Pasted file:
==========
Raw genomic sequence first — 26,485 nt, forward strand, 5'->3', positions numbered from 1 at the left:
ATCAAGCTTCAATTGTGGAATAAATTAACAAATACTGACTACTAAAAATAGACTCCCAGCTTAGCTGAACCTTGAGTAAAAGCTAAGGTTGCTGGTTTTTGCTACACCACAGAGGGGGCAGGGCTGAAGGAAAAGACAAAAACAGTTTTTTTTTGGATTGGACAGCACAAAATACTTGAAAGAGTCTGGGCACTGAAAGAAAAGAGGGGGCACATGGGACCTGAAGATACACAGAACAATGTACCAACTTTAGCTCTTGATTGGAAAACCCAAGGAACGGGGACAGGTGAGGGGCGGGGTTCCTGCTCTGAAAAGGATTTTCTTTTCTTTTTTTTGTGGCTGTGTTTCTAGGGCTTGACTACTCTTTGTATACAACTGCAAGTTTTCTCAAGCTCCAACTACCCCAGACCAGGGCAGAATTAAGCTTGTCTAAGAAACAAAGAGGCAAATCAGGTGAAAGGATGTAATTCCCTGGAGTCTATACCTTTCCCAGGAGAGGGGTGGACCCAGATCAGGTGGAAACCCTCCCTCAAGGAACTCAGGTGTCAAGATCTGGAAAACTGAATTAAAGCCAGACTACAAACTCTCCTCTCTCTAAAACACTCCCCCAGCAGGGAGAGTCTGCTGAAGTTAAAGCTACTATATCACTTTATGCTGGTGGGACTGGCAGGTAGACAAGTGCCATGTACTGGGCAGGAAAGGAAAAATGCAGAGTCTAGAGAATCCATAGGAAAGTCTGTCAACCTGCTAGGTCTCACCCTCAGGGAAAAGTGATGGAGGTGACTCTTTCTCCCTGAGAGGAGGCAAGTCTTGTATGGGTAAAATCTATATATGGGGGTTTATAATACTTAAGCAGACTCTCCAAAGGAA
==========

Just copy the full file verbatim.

Raw genomic sequence first — 26,485 nt, forward strand, 5'->3', positions numbered from 1 at the left:
ATCAAGCTTCAATTGTGGAATAAATTAACAAATACTGACTACTAAAAATAGACTCCCAGCTTAGCTGAACCTTGAGTAAAAGCTAAGGTTGCTGGTTTTTGCTACACCACAGAGGGGGCAGGGCTGAAGGAAAAGACAAAAACAGTTTTTTTTTGGATTGGACAGCACAAAATACTTGAAAGAGTCTGGGCACTGAAAGAAAAGAGGGGGCACATGGGACCTGAAGATACACAGAACAATGTACCAACTTTAGCTCTTGATTGGAAAACCCAAGGAACGGGGACAGGTGAGGGGCGGGGTTCCTGCTCTGAAAAGGATTTTCTTTTCTTTTTTTTGTGGCTGTGTTTCTAGGGCTTGACTACTCTTTGTATACAACTGCAAGTTTTCTCAAGCTCCAACTACCCCAGACCAGGGCAGAATTAAGCTTGTCTAAGAAACAAAGAGGCAAATCAGGTGAAAGGATGTAATTCCCTGGAGTCTATACCTTTCCCAGGAGAGGGGTGGACCCAGATCAGGTGGAAACCCTCCCTCAAGGAACTCAGGTGTCAAGATCTGGAAAACTGAATTAAAGCCAGACTACAAACTCTCCTCTCTCTAAAACACTCCCCCAGCAGGGAGAGTCTGCTGAAGTTAAAGCTACTATATCACTTTATGCTGGTGGGACTGGCAGGTAGACAAGTGCCATGTACTGGGCAGGAAAGGAAAAATGCAGAGTCTAGAGAATCCATAGGAAAGTCTGTCAACCTGCTAGGTCTCACCCTCAGGGAAAAGTGATGGAGGTGACTCTTTCTCCCTGAGAGGAGGCAAGTCTTGTATGGGTAAAATCTATATATGGGGGTTTATAATACTTAAGCAGACTCTCCAAAGGAA